Donald Trump may be ready to compromise to win funding for a wall on the Mexico border, with his chief of staff suggesting it does not have to be concrete.
Mr Trump is trying to convince the Democrats to approve around $5bn (£3.95bn) to build the wall, which he says is vital to stop illegal immigrants and criminals entering the US.
The stalemate between the two sides has led to a shutdown of some government departments, with around 800,000 employees off work without pay, and Mr Trump threatening to keep it going for “months or even years”.
He has also said he is considering declaring a national emergency so he could bypass US Congress and get the funding.
But hinting at a possible compromise, Mr Mulvaney told US TV show Meet the Press: “If he has to give up a concrete wall, replace it with a steel fence in order to do that so that Democrats can say, ‘See? He’s not building a wall anymore,’ that should help us move in the right direction.”
The president has previously suggested his definition of “wall” is flexible, but Democrats view the whole idea as immoral and ineffective, and prefer other forms of border security.
Mr Trump campaigned for on a promise to make Mexico pay for the barrier but, predictably, America’s southern neighbour refused.
Talks to end the government shutdown – led by Vice President Mike Pence – again ended without a breakthrough on Saturday.
The president meanwhile continued to press his case on Twitter, posting an image of a barrier alongside the caption “The wall is coming” – a reference to the tagline from hit TV show Game of Thrones.
He added: “V.P. Mike Pence and team just left the White House. Briefed me on their meeting with the Schumer/Pelosi representatives. Not much headway made today. Second meeting set for tomorrow. After so many decades, must finally and permanently fix the problems on the Southern Border!”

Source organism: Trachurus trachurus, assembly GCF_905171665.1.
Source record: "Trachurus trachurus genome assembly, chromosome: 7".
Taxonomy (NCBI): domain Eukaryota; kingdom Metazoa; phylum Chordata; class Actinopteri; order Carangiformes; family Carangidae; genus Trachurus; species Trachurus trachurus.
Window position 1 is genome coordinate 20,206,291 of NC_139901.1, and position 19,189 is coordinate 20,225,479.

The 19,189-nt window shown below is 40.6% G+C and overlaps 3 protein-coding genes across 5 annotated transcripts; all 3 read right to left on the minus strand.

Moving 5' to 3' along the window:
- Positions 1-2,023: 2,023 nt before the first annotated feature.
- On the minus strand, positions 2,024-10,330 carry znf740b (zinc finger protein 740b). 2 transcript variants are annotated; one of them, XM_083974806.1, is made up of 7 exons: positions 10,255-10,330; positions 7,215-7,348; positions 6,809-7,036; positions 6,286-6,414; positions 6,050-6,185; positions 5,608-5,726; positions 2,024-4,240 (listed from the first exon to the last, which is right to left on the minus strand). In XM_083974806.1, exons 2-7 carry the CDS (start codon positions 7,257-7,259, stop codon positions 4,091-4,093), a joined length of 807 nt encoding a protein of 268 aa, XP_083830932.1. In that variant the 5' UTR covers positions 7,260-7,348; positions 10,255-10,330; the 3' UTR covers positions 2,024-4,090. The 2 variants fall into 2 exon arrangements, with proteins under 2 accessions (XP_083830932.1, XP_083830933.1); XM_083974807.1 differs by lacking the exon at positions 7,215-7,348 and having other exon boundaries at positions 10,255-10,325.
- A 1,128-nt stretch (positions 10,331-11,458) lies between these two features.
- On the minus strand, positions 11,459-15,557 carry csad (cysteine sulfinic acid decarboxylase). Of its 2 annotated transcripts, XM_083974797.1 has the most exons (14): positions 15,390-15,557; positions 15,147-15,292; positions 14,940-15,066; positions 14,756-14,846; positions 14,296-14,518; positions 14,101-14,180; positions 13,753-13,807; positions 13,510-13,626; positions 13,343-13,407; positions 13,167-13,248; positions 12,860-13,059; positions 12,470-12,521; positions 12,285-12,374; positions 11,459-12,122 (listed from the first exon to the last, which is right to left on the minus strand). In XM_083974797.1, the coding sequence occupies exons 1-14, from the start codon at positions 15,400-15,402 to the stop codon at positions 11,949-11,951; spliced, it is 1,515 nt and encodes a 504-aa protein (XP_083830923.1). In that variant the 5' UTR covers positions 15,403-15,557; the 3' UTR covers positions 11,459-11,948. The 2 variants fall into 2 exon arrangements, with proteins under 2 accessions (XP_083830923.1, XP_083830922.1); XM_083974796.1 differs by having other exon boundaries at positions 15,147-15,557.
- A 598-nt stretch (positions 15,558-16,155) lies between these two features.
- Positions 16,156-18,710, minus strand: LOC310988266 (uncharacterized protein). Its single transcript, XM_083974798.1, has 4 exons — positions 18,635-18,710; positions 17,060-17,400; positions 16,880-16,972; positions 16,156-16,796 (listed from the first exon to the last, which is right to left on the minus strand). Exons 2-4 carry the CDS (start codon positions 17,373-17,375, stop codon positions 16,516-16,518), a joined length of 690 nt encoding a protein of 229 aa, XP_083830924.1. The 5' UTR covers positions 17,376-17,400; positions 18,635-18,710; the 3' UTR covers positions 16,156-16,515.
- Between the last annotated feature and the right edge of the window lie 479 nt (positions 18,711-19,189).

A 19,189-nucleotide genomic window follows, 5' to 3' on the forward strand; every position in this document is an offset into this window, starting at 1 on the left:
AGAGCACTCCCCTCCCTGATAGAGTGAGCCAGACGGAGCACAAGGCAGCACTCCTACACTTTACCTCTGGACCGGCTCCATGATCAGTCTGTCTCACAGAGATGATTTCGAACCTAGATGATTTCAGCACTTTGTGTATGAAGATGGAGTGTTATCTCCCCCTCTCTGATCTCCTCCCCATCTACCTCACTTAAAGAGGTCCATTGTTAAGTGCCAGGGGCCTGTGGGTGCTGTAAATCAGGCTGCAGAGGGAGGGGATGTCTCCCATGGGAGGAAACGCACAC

Nancy Pelosi, speaker of the House of Representatives, has said Democrats will start approving individual bills to reopen government departments, starting with the Treasury, so Americans could get their tax refunds.
“While President Trump threatens to keep the government shut down for ‘years’, Democrats are taking immediate further action to re-open government, so that we can meet the needs of the American people, protect our borders and respect our workers,” Ms Pelosi said.
Democrats now hold the balance of power in the house after it reconvened this week with a record number of women taking up seats following the midterm elections.
EU mulls $20bn tariffs on US goods over Boeing subsidy row
The European Union’s competition watchdog released the 11-page list of US imports it could target on Wednesday, which include agricultural produce from dried fruit to ketchup, fish, tobacco, handbags and suitcases
The commission also singled out hardware such as tractors, shovels, helicopters, planes as well as video game consoles.
The published list will now be open to consultation until 31 May and could then be revised.
The move by Brussels was in response to proposals last week by the Trump administration which targeted a seven-page list of EU products for tariffs, ranging from large aircraft to dairy products and wine.
The US said the proposed tariffs would counteract harm done by EU subsidies for Airbus worth an estimated $11bn.
America and European Union have been battling at the World Trade Organisation over the subsidies given to US plane maker Boeing and its European rival Airbus, since October 2004.
“The EU remains open for discussions with the US, provided these are without preconditions and aim at a fair outcome,” EU Trade Commissioner Cecilia Malmstrom said in a statement.
In both cases, WTO arbitrators have yet to set an amount, but the US case against Airbus is further along and could see a possible ruling in June or July.
The EU case against Boeing could come early in 2020.
Both sides have said they would prefer a settlement that did not lead to the imposition of tariffs and earlier this week the EU said it was ready to start formal trade talks with the US.